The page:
According to My Green Lab, introducing new practices and changing mindsets helps foster creativity and innovation among staff, and strengthens a sustainability culture in workplaces. It also creates a model for other labs and organisations to follow.

Economics plays a part too of course. Many of the practices implemented – such as unplugging equipment while not in use – will not cost very much (and in some cases will save) money. This means the ratio of benefits relative to costs is high.

The knock-on benefits of better lab efficiency are also a factor. Greever et al argue that “Being more efficient in laboratories will help with the ‘hyper-competition’ for research funding that scientists are currently experiencing”.

Given all of this, it is no coincidence that when Professor Holmes’ home institution University College Cork published its five-year strategic plan in February 2023, one of the five key pillars underpinning the plan was a mission to “radically reform our practices and use of space and technology to meet our ambitious sustainability and climate action goals.”

Around the world too, institutions such as Princeton University in the US, and the Royal Society of Biology in the UK, are creating step-by-step guides for reducing waste in the lab and incorporating eco-mindful habits.

Sustainability – as an embedded and evidenced practice rather than a trendy buzzword – is here to stay.

The Environmental Research Institute (ERI, UCC)
An aerial view of the ERI

Initial results

Back in the Environmental Research Institute in Cork, Professor Holmes has received the results of baseline My Green Lab assessments carried out on his two labs. ERI Lab 1.01, which was assessed across 13 different topics, received an average score of 61% out of a maximum 100% on sustainable practices. Lab 1.04 recorded a slightly higher average of 68% across 11 test areas.

Digging into the results, he noticed significant variation across both labs and different categories.

Lab 1.01 scored well on ‘Resource Management’ at a strong 88%, however it performed poorly in ‘Cold Storage’ at just 25%. Areas like Energy Infrastructure (36%), Large Equipment (61%), and Water (67%) also stood out as potential levers for change.

On the other hand, Lab 1.04, while receiving a better overall score, performed comparatively worse in the areas of ‘Recycling and Waste Reduction’ (47%) and ‘Purchasing’ (51%).

Professor Holmes was encouraged – while the results were respectable, it was evident there was plenty of scope for improvement.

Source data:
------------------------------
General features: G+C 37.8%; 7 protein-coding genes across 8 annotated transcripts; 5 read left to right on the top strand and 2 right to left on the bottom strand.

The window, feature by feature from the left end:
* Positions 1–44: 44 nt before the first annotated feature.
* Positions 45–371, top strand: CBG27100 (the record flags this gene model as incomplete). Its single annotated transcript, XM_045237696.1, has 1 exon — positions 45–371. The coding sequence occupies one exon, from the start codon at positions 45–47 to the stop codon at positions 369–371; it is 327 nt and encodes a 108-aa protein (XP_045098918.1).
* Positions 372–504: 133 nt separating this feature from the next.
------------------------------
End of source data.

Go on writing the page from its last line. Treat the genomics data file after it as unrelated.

What’s next?

Over the next 6 to 9 months, Professor Holmes and his team of researchers will be working to make changes in their daily habits, towards achieving Green Lab Certification, and ultimately transforming sustainability practices in the longer term.

Looking to the future potential, Jack O’Grady, Senior Programme Manager at My Green Lab notes, “We usually see anywhere between a 20% – 30% increase in scores once the labs are ready to be certified”.

For Professor Holmes and his team, if they can successfully work together to implement effective change over the coming year and importantly, to establish practices and cultures to maintain changes for the longer term, they could hope to realise end lab efficiencies of between 80% and 90% on re-assessment in late 2024. 

It is an enticing prospect. 

Stay tuned to find out how Professor Holmes and his team get on over the next year.

Shot of a group of scientists showing thumbs up while conducting research in a laboratory. Image credit: iStock

More information

Follow our My Green Lab journey and learn more about the important environmental research we are doing in ERI Labs 1.01 and 1.04 at by connecting with us on X, LinkedIn and YouTube. You can also find our scientific publications on Zenodo.

Find other researches striving for the My Green Lab certification involved and taking place in ERI:



TRANSLATE, FreehydroCells and RADICAL are research projects led by University College Cork and funded by the European Union.

The Sustainable Laboratory Certificate is a pilot programme by Science Foundation Ireland. For more information on the programme, contact

Learn more about My Green Lab at: